What’s it like to sit an exam at LSE? Having sat my first one I thought I would share some reflections.
First of all, as I’m sure you can imagine, there isn’t anything so different about an exam at LSE that is different from other institutions. They are quiet, quick and trigger some adrenalin. Yet, whilst the late release of the exam timetable this year will surely elicit some complaints from students, I would say that the actual examination days themselves seem organised and I get the impression that the exam process (apart from the timetabling) is by now a well oiled machine. I would also say that the rules and regulations around exams are quite detailed. They are posted on the website and as you can see there are even stipulations regarding the labels on water bottles (they are not allowed, for some reason). Finally on this point, there really isn’t such a thing as a “LSE exam”. It is helpful to demythologise this and reiterate that, as you would expect, exams are pretty much the same everywhere: nasty, brutish, and short. Well, they can be, but I don’t think they have to be.
Also, as you might expect, exams are difficult. Think about it, someone asks you a very difficult question on an issue that hasn’t been resolved for decades, or hundreds if not thousands of years, and you have to give them an intelligent, authoritative answer in a short time (that isn’t just made up!). Not easy. But the thing to remember is that you will have been asked such questions before and many other students have been asked in the past, so you’re not expected to solve the world’s problems in fifty minutes.
This brings me to another point: it is certainly much easier to be in a position to answer difficult questions if you’ve somehow had practice in asking and answering them through the year. There are, I guess, many ways to get that practice in (think “study groups”, “seminar questions”, “practice essays”, “office hours” etc.), but what often happens is that this doesn’t happen consistently at all – there is just too much going on and things take over. So I would say that if you can do some practice by answering tricky questions, it would stand you in good stead.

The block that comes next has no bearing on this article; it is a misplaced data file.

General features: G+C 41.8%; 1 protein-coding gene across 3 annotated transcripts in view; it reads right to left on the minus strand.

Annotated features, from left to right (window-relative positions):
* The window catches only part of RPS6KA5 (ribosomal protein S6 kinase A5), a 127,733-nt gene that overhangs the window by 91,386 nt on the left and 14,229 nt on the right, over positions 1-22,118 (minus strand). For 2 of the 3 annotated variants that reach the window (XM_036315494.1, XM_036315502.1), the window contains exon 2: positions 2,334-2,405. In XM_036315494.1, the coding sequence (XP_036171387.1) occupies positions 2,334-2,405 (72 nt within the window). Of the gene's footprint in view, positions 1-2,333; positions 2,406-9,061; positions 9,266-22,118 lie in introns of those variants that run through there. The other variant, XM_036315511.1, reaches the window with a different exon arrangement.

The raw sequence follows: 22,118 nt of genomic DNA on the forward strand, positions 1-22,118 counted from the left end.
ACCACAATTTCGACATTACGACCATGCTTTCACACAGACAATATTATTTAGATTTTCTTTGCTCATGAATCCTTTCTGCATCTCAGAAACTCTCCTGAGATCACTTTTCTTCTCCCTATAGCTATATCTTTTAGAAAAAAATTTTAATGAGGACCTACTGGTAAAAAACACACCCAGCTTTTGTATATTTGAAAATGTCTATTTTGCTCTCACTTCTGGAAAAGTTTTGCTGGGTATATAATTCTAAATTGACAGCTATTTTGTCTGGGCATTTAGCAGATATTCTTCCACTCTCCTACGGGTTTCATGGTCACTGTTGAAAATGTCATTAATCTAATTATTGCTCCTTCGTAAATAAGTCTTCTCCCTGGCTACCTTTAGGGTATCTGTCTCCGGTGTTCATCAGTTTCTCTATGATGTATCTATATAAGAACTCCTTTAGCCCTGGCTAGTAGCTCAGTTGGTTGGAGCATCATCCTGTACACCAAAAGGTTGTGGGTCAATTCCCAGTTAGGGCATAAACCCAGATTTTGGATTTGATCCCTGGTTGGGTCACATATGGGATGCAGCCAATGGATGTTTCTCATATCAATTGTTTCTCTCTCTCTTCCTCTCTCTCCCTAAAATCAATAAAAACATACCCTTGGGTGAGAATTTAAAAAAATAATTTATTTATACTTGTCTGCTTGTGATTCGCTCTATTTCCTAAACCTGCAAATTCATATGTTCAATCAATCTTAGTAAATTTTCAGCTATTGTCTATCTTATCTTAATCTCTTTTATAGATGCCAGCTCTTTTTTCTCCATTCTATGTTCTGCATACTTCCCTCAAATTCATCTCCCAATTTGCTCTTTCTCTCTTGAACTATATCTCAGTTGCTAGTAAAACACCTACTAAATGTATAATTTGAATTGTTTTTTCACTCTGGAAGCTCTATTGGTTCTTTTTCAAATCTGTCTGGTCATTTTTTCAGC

Exams are important at LSE because most of the course, at least in my department and at masters level, is assessed by them. And there seems to be a paradox there because how can exams help you reflect all the learning that has gone on in the previous six months? It’s a good question because the output doesn’t seem at all to match the input. Here I think it is not exactly a case of trying to condense one or two terms’ worth of knowledge and learning into an answer but instead trying to bring to bear the “fruits” of your learning in that answer. Whilst it is too early for me to tell whether I myself have done this, it is certainly something I am hoping to do as I move towards the end of the term and remaining exams for this year’s courses. And hope springs eternal…